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The National Energy Modeling System Figure 2-2 Scheme of the interface between the NEMS and the National Energy Analysis System. and to take advantage of the specialized expertise and capabilities of other organizations, the NEMS design should allow outside models to interface with those developed by DOE/EIA. While EIA's use of external models will depend on particular circumstances, it is important to recognize that models outside DOE/EIA constitute a valuable resource that should be considered in developing the NEMS. Like any modeling system, NEMS will be dependent on its input data and underlying assumptions. NEMS needs valid, current data on resources, technologies, and consumer demands, and sound assumptions about the projection of current trends. By maintaining an outward-looking philosophy, NEMS can draw on the detailed work of outside study groups and detailed sector models, and can help identify and support improvements in key areas. EIA should identify annually those energy supply, demand, and technology areas that require a new look, as, for example, the impacts of the emerging demand-side management movement in the electric power industry (OTA, 1985). DOE should initiate and participate in broadly based efforts to compile available information on such issues and to increase knowledge about them in the modeling community. The Energy Modeling Forum (EMF) at Stanford University provides an example of how this might be done (Sweeney and Weyant, 1979).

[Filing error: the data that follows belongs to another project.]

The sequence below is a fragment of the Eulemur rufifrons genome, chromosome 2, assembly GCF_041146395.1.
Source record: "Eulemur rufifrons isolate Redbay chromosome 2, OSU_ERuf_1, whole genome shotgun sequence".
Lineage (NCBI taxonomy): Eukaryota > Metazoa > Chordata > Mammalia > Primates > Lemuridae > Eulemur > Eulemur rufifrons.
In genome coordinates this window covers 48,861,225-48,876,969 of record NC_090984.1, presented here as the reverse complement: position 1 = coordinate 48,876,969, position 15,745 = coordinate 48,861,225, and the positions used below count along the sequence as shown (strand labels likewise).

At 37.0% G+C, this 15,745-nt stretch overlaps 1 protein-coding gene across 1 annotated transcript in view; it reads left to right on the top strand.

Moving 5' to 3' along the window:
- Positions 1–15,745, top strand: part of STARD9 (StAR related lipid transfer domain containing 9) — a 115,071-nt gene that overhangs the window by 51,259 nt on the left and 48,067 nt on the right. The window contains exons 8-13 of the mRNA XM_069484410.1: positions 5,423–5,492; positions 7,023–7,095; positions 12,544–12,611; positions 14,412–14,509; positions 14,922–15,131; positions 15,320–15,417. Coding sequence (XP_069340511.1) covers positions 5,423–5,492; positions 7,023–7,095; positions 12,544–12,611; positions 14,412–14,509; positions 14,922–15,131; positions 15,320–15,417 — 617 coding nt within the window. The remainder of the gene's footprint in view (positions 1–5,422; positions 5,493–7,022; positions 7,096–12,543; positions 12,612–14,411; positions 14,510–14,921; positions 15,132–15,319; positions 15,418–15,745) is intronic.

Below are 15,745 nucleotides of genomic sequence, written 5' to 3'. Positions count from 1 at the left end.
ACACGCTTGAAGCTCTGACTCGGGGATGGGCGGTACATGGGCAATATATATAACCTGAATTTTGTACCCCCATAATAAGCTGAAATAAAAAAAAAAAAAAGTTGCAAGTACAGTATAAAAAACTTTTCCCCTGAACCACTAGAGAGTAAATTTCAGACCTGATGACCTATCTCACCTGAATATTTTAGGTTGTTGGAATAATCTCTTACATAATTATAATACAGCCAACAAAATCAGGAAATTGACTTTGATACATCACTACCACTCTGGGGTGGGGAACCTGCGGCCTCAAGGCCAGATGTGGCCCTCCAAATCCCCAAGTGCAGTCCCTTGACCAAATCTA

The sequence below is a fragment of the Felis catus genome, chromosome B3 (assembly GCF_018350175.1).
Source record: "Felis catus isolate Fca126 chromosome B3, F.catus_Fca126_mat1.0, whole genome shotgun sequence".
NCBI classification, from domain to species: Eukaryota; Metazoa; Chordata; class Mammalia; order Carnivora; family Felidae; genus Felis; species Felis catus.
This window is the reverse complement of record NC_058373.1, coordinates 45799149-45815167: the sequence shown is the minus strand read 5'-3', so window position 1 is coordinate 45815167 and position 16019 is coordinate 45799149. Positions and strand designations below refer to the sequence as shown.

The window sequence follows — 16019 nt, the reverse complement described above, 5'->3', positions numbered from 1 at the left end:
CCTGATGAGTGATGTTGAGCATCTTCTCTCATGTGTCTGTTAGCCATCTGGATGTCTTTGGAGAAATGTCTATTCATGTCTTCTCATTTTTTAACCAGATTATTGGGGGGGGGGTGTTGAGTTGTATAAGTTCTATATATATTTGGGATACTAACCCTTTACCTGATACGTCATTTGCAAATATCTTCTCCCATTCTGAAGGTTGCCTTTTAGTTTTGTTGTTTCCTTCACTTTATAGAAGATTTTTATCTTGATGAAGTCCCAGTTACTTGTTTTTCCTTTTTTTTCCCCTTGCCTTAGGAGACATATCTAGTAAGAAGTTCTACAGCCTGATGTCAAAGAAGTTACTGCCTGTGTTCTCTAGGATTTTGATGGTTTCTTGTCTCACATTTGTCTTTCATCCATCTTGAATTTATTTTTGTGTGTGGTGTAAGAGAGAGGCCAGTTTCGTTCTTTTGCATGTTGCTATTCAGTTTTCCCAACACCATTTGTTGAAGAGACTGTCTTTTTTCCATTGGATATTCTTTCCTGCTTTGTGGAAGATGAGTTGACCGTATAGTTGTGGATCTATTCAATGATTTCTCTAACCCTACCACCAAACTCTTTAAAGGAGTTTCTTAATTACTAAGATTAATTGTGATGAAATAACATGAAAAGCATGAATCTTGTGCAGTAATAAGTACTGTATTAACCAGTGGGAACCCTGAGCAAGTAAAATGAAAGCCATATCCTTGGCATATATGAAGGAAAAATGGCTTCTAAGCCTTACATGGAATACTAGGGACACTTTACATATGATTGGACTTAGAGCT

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The National Energy Modeling System Quantification of Uncertainty The importance of representing uncertainty in energy policy models is especially emphasized by the committee. This section discusses the difficulties such uncertainty poses for energy modeling, and approaches that might be incorporated in the NEMS. Because policy analysis models are necessarily built with both incomplete theoretical foundations and incomplete empirical data, both the modelers and users of results should be concerned about the uncertainties inherent in the results of energy policy modeling. Such uncertainties may arise from a number of sources including data errors, exogenous forecast errors, future technology characteristics, specification of dependencies, estimation error, and modeling behavior. A more detailed treatment of these and related issues may be found in Morgan and Henrion (1990). Most contemporary models of the energy system are deterministic. They require specific input variables, and in theory, a level of detail that almost always greatly exceeds the precision with which real-world variables are measured. For example, the use of energy by the entire U.S. household population is described in DOE models based on the survey reports of only a few thousand respondents with virtually no physical measurements to confirm the data. As noted earlier, model structures or algorithms represent relationships that are simplifications of historically observed or assumed relationships among the variables. For example, energy-related consumer decisions typically are represented as economic choices among available options exclusive of other needs or desires that may be competing for the same investment. The increasing range of possible outcomes that proceeds from alternative decisions as the future unfolds is usually ignored. For example, many energy models assume a fixed-price track for the world oil market, that continues to guide future model decisions, even after intermediate results of the model run, such as those relating to oil demand, have become inconsistent with that track. These and other simplifications introduce large uncertainties in the results presented to decision makers as a basis for action. Uncertainty is inherent in the nature of models and cannot be eliminated. Nor should it be ignored. It is important to deal explicitly with uncertainty for a number of reasons. First, one desires actions that are robust across a variety of possible situations. An explicit treatment of forecast variability allows an evaluation not only of the success of a policy in some “expected” or most likely future, but also its success in, or sensitivity to, a range of alternative futures. With the recognition of uncertainty comes a better appreciation of risk. If risks can be characterized and quantified, an appropriate risk management strategy can be undertaken. For example, by quantifying the likely potential variability in electricity demand forecasts, the Northwest Power Planning Council (NPPC) has been able to consider the robustness